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Paul Tortelier (1914-1990)

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Paul Tortelier's mother decided that if she had a son, he would become a cellist.  He started to learn the cello when he was six years old and his mother made sure that he practised for at least two hours every day.

Paul Tortelier himself much preferred playing sport or board games to playing the cello and if his mother went out when he was meant to be practising, he would dart out and play football or whizz along on his scooter between the pedestrians on the streets of Paris where they lived.

When he was 11, his mother decided that he would no longer go to school so that he could study cello and solfge all day long. He had a private tutor for French, Maths and English.

When Tortelier was a young teenager, he had to help earn some money for the family by playing the cello to accompany silent films. (When the cinema was first invented, films didn't have any sound. So a small band of musicians used to accompany the films, playing exciting music in the exciting bits and so on.)

Tortelier was supposed to play the music that was on the stand in front of him but gradually he became clever enough to improvise something in the key of the piece that was being performed without playing exactly what was written and that way he was able to watch the film. But one night he suddenly felt a hand on his shoulder. It was the director of the theatre who said sternly, "You are here to play, not to look!!" Even after that, it was hard for him to resist peeking at the screen.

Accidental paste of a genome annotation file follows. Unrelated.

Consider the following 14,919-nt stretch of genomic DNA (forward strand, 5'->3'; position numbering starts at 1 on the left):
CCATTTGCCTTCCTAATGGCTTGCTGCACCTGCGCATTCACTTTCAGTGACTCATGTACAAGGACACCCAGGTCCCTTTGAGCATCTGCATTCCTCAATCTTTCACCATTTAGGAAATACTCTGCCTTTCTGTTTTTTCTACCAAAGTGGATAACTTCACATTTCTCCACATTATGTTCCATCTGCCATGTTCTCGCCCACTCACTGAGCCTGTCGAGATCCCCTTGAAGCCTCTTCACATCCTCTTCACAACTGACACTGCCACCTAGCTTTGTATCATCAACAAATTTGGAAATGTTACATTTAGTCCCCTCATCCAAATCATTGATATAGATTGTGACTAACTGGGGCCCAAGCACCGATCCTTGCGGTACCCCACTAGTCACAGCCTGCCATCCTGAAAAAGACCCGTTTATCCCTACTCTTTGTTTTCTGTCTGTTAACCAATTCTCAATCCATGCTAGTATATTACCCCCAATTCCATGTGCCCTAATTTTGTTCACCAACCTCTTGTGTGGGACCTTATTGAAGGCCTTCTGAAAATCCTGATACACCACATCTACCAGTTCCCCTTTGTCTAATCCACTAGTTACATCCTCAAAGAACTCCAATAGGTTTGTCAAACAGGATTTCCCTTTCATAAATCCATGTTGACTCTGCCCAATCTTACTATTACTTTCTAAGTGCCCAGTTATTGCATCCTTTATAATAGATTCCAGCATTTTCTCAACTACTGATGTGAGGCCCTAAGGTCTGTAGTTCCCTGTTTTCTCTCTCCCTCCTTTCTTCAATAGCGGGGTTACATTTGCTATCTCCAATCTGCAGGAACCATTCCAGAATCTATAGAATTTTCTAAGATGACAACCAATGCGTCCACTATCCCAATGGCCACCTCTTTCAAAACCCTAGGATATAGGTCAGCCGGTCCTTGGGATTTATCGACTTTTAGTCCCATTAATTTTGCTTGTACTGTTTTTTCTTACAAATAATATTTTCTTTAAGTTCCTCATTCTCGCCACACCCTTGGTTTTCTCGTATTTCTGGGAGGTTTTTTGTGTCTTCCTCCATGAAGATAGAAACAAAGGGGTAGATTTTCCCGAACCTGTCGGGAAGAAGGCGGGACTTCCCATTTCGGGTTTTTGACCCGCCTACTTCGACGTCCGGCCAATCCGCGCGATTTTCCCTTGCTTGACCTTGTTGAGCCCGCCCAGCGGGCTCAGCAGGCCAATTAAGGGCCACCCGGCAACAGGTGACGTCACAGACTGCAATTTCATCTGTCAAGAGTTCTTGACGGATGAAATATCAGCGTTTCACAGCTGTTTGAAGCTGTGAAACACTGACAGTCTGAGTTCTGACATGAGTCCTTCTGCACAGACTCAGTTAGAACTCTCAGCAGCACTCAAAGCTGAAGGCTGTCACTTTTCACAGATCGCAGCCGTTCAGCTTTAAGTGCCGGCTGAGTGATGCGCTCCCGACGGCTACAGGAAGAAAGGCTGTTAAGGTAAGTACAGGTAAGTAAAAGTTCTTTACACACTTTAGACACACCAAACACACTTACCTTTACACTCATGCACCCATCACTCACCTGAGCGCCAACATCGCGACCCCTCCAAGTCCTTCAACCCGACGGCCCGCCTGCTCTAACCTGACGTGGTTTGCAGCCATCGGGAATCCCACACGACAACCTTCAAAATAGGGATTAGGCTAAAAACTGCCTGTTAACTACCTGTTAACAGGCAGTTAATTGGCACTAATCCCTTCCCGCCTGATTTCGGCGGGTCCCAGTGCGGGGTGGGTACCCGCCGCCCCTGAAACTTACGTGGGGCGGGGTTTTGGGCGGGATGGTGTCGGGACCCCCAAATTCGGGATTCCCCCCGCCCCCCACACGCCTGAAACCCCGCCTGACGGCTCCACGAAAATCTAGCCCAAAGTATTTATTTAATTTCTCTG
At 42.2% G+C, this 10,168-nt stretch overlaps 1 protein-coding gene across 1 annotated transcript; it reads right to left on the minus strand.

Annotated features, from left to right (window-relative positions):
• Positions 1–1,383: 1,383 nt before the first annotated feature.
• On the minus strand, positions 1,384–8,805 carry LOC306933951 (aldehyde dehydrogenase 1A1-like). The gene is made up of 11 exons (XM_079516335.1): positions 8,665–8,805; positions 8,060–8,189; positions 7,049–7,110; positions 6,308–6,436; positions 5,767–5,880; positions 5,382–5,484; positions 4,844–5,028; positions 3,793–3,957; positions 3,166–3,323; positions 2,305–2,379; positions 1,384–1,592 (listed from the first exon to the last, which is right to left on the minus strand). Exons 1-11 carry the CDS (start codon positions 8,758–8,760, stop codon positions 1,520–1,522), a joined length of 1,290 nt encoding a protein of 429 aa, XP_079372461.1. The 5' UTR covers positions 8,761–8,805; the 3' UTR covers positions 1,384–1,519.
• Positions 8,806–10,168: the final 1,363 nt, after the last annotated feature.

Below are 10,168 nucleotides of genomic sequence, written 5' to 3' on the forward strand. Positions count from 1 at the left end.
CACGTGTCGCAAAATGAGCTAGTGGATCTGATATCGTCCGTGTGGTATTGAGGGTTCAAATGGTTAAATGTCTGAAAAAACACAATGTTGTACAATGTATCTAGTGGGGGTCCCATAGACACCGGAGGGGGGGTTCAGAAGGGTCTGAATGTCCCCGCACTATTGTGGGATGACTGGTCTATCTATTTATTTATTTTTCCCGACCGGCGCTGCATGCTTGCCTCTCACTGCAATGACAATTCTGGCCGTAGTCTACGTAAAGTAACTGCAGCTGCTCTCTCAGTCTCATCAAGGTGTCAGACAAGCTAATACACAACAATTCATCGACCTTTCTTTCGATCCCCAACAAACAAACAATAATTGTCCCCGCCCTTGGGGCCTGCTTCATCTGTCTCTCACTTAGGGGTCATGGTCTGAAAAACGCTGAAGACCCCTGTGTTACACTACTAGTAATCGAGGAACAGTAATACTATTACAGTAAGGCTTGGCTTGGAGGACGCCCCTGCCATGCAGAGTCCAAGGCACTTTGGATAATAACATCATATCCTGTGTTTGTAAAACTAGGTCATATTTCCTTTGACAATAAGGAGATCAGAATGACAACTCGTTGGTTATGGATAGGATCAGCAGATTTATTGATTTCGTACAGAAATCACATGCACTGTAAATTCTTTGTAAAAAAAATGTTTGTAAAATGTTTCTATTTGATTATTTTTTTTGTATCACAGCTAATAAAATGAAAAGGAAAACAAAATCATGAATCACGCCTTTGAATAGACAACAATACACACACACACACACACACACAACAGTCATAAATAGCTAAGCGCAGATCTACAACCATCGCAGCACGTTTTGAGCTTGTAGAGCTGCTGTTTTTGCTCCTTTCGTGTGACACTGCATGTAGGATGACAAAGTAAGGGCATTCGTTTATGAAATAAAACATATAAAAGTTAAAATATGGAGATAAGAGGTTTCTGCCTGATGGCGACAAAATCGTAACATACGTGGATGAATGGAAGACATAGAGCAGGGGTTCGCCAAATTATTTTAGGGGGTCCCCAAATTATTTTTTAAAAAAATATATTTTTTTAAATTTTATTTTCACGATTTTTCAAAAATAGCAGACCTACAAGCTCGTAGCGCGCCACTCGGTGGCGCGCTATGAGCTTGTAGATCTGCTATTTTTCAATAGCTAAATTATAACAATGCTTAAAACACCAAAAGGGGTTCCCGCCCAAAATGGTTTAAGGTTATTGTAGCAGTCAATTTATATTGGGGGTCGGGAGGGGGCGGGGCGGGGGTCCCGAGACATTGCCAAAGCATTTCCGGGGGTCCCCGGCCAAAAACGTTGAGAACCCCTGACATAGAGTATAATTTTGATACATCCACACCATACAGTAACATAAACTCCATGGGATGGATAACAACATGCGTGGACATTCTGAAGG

Usually Tortelier had to play in the evenings but, one day, the person who played in the afternoon was ill, so Tortelier had to play for all the films showing from 2pm to midnight. By the end of the day, he was so tired that, in order to carry on playing, he had to rest his bowing arm on his knee and move his knee instead of his arm in order to push the bow across the strings!

Paul Tortelier became a very famous cellist, giving concerts all over the world. In 1955, he took his family to live on a kibbutz in Israel, even though he wasn't Jewish. A kibbutz is a very special sort of place that exists only in Israel. On a kibbutz everyone is equal and no-one is more important than anyone else. As Tortelier himself said, "The man who collected rubbish was on equal status with a professor of science. Everyone wore the same clothes, ate the same food and was treated equally." On the kibbutz everyone helped to farm the land and Tortelier found that his big hands were an advantage not only when playing the cello but also for picking grapefruit!